BOOK TRAILER (by Briana Bancroft)

Please, share your CLEMENTINE comments, too!

7 thoughts on “CLEMENTINE

  1. Format changes require that I reapprove the following comments:

    Melissa on January 17, 2014 at 12:03 am said:

    It’s not often that I come across a line in a children’s book that I have to read 7 times, and set the book down for 10 minutes, just to think about it. Marras quoted that line above…

    “Someone should tell you not to answer the phone in the principal’s office, if that’s a rule.”

    Allow me to English Major Geek-Out over those 17 words. It’s been said that every good story should contain a little mystery, and Pennypacker masterfully packs several mysteries on the first page, in one deceptively simple line.

    Why is Clementine in the principal’s office?

    Who is on the phone?

    Who does she think she is, picking up someone else’s phone?

    What other rules has this kid broken?

    Is Clementine a hooligan, always in trouble?

    There’s a lot of mystery in this sentence, that still has the clear voice of a third grader. With writing this good, no wonder the book earned so many starred reviews.

    Marla Frazee mirrors that clear voice with clean (and again, deceptively simple) lines.

    This author and artist pair show an ease of energy and emotion that I’d happily witness over and over at “Talent-Palooza!”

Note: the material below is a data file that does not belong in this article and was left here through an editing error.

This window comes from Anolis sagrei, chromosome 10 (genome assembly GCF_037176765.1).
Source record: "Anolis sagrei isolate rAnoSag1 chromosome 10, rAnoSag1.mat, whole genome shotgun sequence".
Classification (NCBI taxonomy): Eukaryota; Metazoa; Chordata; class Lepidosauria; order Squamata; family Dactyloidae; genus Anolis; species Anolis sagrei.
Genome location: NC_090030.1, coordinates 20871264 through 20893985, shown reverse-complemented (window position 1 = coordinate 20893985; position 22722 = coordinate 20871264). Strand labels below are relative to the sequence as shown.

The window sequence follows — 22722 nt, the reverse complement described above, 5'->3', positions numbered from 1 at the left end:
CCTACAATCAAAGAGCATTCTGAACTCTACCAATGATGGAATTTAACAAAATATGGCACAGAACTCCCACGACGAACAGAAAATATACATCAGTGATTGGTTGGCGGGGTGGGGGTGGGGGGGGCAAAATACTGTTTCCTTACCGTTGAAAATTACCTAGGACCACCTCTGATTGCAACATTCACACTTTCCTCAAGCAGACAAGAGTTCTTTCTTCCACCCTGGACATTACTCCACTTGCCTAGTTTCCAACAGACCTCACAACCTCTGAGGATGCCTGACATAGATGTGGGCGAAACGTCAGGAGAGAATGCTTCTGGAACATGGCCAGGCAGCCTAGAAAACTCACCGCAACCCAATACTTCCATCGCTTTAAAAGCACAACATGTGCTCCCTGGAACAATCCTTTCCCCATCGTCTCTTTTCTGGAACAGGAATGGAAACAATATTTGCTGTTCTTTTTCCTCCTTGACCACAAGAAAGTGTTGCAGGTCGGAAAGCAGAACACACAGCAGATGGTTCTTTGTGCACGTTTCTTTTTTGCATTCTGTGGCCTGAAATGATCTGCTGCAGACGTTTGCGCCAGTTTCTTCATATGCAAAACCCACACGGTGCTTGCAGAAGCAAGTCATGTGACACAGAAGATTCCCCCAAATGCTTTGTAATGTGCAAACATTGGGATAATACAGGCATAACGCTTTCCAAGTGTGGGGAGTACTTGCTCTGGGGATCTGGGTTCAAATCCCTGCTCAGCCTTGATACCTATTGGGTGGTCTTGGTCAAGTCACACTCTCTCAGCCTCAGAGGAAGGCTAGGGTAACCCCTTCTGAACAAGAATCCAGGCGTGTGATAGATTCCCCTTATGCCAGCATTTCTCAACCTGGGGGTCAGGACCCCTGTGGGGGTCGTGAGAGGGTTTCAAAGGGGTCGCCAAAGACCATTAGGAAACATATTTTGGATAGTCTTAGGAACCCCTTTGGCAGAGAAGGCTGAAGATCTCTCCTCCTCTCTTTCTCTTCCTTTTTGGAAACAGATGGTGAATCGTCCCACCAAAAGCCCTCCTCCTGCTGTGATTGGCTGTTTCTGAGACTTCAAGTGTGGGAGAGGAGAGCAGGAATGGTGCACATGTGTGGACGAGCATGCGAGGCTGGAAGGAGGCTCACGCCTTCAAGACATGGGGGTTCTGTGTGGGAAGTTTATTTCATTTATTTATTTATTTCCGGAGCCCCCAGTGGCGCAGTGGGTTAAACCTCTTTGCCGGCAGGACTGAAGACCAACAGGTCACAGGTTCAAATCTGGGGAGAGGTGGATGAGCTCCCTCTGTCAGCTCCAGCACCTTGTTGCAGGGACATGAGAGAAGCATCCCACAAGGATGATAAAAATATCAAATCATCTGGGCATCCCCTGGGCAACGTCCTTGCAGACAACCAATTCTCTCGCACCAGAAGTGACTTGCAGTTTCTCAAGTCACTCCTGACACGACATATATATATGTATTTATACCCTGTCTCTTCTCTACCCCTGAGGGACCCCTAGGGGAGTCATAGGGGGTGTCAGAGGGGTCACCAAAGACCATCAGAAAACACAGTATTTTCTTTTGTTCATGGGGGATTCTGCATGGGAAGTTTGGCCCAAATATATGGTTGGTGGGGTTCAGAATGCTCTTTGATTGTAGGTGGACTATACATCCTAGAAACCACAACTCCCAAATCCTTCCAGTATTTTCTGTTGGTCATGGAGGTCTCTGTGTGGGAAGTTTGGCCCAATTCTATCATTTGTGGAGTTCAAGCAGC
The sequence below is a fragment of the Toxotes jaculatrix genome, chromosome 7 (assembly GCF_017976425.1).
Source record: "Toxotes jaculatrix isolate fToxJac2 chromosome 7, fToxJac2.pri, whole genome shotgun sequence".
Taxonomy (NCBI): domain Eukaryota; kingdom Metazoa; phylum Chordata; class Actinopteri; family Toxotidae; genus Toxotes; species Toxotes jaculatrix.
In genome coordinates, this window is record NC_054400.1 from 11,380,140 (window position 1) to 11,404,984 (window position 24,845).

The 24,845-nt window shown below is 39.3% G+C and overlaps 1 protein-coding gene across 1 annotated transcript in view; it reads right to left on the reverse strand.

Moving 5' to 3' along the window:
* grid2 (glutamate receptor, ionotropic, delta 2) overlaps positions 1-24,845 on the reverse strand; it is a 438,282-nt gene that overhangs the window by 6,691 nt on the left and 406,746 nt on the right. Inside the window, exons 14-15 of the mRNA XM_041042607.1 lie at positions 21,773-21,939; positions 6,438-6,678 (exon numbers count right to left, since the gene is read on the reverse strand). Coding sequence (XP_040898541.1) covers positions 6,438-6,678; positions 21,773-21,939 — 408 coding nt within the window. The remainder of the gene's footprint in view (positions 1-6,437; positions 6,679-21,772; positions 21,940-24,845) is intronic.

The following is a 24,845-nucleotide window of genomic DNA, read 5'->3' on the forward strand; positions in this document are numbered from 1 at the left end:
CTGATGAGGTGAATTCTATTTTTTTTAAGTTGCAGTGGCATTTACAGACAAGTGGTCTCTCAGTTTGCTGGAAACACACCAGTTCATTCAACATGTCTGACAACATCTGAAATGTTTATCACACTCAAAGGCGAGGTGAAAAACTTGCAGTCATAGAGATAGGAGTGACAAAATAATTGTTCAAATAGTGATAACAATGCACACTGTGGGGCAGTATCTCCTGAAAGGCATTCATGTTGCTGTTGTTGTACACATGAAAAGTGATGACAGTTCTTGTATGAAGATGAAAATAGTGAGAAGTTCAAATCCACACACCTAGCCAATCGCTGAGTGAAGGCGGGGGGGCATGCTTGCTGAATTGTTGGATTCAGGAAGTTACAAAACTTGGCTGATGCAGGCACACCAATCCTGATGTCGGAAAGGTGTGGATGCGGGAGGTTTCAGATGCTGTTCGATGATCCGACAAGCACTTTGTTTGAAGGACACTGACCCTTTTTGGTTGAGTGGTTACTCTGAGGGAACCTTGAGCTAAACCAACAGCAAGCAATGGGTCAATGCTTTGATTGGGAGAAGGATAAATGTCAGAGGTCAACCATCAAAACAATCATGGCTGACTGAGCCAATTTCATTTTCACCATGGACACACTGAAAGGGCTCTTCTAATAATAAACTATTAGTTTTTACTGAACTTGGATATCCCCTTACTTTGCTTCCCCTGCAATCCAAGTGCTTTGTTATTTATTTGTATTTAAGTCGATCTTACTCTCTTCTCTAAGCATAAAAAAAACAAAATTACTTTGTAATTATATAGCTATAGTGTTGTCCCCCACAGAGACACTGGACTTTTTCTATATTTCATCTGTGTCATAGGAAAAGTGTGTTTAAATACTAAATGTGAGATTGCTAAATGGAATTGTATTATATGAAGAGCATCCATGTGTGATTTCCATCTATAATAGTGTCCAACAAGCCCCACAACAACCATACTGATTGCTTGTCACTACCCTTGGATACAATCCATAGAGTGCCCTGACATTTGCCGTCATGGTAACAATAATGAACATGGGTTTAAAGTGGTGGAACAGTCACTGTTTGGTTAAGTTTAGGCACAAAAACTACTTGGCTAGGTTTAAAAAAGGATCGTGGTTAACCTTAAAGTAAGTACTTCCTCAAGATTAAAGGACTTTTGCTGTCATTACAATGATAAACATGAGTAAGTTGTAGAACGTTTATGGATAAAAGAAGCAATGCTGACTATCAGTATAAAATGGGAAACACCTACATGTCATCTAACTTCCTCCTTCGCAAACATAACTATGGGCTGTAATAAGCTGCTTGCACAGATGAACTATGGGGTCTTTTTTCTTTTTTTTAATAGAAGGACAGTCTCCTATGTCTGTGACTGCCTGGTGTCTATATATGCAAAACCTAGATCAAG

2. Randy on January 25, 2014 at 2:21 pm said:

    I read this and was pleasantly surprised. The story has a great “voice” and a fun ADHD protagonist whose behavior or solutions only make situations worse. However, I’d classify this as a book that’s for readers who don’t care much about plot. Why?

    Per the cute opening line, the story’s simply about the protagonist’s “not so good of a week.” The eventual main plot turns out to be a misunderstanding, which wipes out any type of character arc. Thus, I’d liken this book to a TV sitcom, where characters stay the same and repeat mistakes every week.

    The book’s a quick read and will be enjoyed by those who love fun characters. But for readers who like more action/plot to go with interesting characters, other books are probably a better choice. Thanks for the suggestion!

    • On January 26, 2014 at 11:01 am I said:

      Thanks for your comments, Randy. We always learn from your insightful observations.

      Let us know of any action-packed, character-driven books we can put on our potential KEM GEM list–especially in the easy reader/chapter book category.

      Hope you’ll join us again in February for MICK HARTE WAS HERE.

      • Randy
        on January 26, 2014 at 2:31 pm said:

        LOL, I don’t think you can have a novel that’s both character-driven AND plot-driven! For young-reader stories with interesting/fun characters and that are plot-driven (i.e the story direction/goal is apparent early on, and there’s plenty of activity), these might be candidates:

        1) Gary Paulson’s LAWN BOY (and sequel)?
        2) Neil Gaiman’s FORTUNATELY THE MILK (extreme silliness and tons of cool illustrations)?

        For older MG, perhaps:

        1) Roald Dahl’s THE WITCHES? (Audio book is awesome)
        2) Tom Angleberger’s THE STRANGE CASE OF ORIGAMI YODA (great series that’s also got lots of silly illustrations)?
        3) Dave Barry’s PETER AND THE STARCATCHERS (series, I’ve only read the first two though)? (Audiobook is good)

        You’ll never make everyone happy though!